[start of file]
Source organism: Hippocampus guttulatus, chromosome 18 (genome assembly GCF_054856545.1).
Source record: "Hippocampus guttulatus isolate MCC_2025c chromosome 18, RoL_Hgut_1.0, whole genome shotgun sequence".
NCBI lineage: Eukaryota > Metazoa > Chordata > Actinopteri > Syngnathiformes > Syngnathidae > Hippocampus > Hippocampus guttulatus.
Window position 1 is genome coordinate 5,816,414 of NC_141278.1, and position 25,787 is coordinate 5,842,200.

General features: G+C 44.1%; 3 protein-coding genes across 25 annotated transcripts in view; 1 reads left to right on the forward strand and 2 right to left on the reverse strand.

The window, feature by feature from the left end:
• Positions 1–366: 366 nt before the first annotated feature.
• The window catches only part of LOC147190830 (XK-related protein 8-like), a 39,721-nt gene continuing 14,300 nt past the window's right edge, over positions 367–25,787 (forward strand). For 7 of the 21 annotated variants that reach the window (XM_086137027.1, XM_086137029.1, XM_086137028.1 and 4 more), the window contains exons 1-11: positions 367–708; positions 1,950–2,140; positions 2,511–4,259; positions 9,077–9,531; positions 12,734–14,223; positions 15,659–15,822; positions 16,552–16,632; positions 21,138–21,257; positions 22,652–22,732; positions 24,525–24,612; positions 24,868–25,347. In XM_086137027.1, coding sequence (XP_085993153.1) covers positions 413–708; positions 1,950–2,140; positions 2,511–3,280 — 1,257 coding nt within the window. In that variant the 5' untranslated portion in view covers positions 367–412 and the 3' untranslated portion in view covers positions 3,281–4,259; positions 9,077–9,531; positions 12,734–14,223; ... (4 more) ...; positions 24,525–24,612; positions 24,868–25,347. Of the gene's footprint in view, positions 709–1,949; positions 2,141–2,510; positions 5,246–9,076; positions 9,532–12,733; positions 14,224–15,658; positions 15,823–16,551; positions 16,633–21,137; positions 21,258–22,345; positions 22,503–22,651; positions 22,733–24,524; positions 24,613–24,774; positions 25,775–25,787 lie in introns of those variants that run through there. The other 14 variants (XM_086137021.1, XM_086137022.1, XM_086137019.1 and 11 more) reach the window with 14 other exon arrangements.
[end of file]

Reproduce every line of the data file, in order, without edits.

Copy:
Source organism: Hippocampus guttulatus, chromosome 18 (genome assembly GCF_054856545.1).
Source record: "Hippocampus guttulatus isolate MCC_2025c chromosome 18, RoL_Hgut_1.0, whole genome shotgun sequence".
NCBI lineage: Eukaryota > Metazoa > Chordata > Actinopteri > Syngnathiformes > Syngnathidae > Hippocampus > Hippocampus guttulatus.
Window position 1 is genome coordinate 5,816,414 of NC_141278.1, and position 25,787 is coordinate 5,842,200.

General features: G+C 44.1%; 3 protein-coding genes across 25 annotated transcripts in view; 1 reads left to right on the forward strand and 2 right to left on the reverse strand.

The window, feature by feature from the left end:
• Positions 1–366: 366 nt before the first annotated feature.
• The window catches only part of LOC147190830 (XK-related protein 8-like), a 39,721-nt gene continuing 14,300 nt past the window's right edge, over positions 367–25,787 (forward strand). For 7 of the 21 annotated variants that reach the window (XM_086137027.1, XM_086137029.1, XM_086137028.1 and 4 more), the window contains exons 1-11: positions 367–708; positions 1,950–2,140; positions 2,511–4,259; positions 9,077–9,531; positions 12,734–14,223; positions 15,659–15,822; positions 16,552–16,632; positions 21,138–21,257; positions 22,652–22,732; positions 24,525–24,612; positions 24,868–25,347. In XM_086137027.1, coding sequence (XP_085993153.1) covers positions 413–708; positions 1,950–2,140; positions 2,511–3,280 — 1,257 coding nt within the window. In that variant the 5' untranslated portion in view covers positions 367–412 and the 3' untranslated portion in view covers positions 3,281–4,259; positions 9,077–9,531; positions 12,734–14,223; ... (4 more) ...; positions 24,525–24,612; positions 24,868–25,347. Of the gene's footprint in view, positions 709–1,949; positions 2,141–2,510; positions 5,246–9,076; positions 9,532–12,733; positions 14,224–15,658; positions 15,823–16,551; positions 16,633–21,137; positions 21,258–22,345; positions 22,503–22,651; positions 22,733–24,524; positions 24,613–24,774; positions 25,775–25,787 lie in introns of those variants that run through there. The other 14 variants (XM_086137021.1, XM_086137022.1, XM_086137019.1 and 11 more) reach the window with 14 other exon arrangements.